Souvenirs of Ruin: Piranesi and the Birth of Western Tourism
240 West High Street,
Carlisle, PA 17013
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Italian artist, archaeologist, and architect Giovanni Battista Piranesi (1720-1778) combined his multi-disciplinary interests to produce dramatic depictions of Roman temples, aqueducts, monuments, and ruins. In the eighteenth century, Piranesi’s prints often inspired travelers to embark on the Grand Tour through Europe. Some tourists then brought home an engraving by Piranesi to commemorate their experiences among these newly excavated sites. Other travelers, such as Commodore Jesse Duncan Elliott (1782-1845), a former Dickinson College Trustee and resident of Carlisle, acquired eclectic collections of antique fragments during their Mediterranean travels.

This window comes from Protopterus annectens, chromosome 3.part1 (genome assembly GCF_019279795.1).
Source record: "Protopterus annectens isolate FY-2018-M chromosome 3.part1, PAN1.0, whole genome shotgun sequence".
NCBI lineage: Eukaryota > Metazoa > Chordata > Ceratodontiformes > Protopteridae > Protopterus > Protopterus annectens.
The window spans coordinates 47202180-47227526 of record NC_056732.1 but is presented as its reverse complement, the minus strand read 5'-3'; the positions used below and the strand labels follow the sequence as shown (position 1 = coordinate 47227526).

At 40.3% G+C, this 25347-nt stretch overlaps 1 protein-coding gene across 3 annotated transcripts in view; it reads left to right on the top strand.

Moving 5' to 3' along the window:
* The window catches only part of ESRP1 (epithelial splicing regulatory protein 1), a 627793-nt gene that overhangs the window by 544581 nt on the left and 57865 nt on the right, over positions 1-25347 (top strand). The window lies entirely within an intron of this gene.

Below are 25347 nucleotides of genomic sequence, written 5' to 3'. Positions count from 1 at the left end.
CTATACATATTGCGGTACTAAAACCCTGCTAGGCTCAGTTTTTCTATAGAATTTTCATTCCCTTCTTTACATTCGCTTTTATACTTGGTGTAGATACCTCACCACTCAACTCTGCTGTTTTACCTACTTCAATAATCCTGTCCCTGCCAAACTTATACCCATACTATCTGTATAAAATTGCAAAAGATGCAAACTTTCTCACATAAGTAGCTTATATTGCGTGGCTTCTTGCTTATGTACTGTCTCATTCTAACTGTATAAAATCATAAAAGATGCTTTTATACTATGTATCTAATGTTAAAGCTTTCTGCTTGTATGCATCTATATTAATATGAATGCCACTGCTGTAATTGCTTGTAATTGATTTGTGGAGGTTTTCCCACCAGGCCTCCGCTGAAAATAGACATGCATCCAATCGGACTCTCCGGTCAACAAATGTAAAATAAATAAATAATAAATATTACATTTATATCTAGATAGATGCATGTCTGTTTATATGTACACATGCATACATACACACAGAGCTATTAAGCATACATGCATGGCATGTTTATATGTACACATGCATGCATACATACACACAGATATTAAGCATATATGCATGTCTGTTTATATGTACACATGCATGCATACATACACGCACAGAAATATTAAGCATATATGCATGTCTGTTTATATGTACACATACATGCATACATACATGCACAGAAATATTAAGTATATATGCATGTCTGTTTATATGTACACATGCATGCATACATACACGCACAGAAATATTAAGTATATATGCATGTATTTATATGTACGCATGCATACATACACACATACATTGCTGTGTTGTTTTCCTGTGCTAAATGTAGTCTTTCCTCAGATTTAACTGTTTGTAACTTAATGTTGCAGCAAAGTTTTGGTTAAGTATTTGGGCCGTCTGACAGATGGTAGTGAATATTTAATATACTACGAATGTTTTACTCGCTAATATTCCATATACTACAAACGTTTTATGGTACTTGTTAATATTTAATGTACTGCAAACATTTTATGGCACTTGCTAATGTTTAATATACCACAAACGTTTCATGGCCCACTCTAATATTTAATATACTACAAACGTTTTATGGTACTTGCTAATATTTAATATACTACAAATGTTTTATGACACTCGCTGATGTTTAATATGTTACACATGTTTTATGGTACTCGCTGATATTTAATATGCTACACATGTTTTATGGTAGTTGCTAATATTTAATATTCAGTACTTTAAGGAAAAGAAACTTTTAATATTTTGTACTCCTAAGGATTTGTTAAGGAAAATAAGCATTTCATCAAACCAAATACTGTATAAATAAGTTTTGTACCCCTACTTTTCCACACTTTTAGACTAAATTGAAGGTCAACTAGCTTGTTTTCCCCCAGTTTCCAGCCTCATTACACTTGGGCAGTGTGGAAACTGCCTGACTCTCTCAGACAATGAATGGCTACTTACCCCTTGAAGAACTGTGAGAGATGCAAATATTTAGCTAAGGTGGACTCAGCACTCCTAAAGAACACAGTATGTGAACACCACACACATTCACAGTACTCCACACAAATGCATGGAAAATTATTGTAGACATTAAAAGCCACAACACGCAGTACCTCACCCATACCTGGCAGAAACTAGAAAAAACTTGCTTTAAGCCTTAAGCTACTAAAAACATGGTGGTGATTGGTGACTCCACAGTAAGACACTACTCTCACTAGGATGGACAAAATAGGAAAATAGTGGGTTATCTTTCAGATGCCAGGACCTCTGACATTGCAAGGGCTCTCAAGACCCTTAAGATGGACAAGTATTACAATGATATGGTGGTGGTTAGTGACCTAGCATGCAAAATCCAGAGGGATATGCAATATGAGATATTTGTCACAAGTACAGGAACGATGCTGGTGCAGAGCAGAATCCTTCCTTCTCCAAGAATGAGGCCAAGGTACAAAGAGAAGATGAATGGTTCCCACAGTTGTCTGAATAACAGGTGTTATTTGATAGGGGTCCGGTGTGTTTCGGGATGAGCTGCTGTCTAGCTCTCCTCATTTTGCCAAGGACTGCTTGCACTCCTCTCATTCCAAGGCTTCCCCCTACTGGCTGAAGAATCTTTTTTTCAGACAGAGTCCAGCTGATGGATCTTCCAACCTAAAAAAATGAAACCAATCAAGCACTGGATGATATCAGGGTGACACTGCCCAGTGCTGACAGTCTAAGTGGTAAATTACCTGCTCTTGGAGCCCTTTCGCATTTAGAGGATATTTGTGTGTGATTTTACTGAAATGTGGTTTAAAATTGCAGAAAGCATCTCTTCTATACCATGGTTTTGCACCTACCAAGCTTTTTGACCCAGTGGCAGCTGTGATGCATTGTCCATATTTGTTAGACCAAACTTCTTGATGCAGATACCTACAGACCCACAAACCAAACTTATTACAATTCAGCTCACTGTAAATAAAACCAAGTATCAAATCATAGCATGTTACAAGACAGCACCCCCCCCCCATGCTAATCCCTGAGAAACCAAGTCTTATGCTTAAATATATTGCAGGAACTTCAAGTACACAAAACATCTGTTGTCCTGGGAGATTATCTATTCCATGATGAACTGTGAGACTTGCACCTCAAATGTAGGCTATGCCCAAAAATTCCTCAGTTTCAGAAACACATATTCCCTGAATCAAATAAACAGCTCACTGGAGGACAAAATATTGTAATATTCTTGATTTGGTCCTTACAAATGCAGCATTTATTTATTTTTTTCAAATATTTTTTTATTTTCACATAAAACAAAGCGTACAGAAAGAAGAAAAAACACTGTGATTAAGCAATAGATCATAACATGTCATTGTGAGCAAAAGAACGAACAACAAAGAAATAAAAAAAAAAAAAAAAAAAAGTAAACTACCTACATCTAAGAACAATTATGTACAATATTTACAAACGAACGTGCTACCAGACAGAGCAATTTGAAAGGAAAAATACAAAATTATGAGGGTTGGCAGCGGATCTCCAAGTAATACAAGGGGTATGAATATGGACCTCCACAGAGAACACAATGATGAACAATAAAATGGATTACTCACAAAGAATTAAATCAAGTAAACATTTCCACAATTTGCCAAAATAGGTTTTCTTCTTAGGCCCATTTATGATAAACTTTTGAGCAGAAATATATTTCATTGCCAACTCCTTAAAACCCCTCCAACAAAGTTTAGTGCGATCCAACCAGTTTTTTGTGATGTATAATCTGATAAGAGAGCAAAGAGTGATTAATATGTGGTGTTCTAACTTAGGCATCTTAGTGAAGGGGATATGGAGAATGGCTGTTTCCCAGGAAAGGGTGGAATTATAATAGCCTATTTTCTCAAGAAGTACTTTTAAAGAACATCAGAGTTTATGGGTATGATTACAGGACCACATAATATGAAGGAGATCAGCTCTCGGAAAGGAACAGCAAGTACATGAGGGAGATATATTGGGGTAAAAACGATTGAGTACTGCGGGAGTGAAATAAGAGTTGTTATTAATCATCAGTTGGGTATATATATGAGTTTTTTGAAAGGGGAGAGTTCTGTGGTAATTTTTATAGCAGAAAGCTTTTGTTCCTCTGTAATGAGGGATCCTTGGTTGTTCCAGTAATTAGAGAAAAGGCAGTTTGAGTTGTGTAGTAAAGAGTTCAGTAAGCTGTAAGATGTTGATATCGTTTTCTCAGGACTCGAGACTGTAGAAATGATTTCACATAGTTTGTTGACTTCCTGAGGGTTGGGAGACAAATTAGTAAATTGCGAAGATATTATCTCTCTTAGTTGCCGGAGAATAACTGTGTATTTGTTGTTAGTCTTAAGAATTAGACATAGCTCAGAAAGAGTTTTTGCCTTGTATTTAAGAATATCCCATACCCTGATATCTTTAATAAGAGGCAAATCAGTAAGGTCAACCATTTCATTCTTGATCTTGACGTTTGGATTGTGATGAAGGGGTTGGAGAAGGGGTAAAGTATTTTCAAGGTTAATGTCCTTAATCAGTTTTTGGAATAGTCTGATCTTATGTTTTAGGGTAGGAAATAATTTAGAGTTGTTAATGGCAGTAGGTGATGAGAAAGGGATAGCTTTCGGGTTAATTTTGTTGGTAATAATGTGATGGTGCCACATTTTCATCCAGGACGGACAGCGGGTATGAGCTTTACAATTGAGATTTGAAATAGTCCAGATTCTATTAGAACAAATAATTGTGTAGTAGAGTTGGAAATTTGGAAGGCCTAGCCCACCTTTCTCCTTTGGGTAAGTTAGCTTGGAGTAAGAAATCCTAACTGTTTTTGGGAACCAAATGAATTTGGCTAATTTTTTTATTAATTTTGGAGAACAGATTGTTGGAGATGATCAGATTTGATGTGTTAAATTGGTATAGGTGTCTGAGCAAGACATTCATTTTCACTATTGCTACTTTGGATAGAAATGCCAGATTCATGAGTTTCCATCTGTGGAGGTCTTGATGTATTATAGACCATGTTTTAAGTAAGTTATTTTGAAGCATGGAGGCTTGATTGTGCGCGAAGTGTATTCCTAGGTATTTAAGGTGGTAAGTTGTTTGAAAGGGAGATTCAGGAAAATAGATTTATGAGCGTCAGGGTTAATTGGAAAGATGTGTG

Curated by Dickinson student Emily Angelucci ’24, this exhibition features a wide selection of Piranesi’s romanticized perspectives of Roman ruins alongside Elliot’s artifacts, which include pieces of the Parthenon, sarcophagi, and statuary. Seen in dialogue with Elliot’s antiquities, Piranesi’s prints demonstrate the Grand Tourists’ shared desire for tangible connections to the ancient world.
Opening Reception: November 10, 5 pm to 7 pm.
Lunch and Learn Gallery Talk with student curator Emily Angelucci ‘24: November 16, 12 pm to 1:15 pm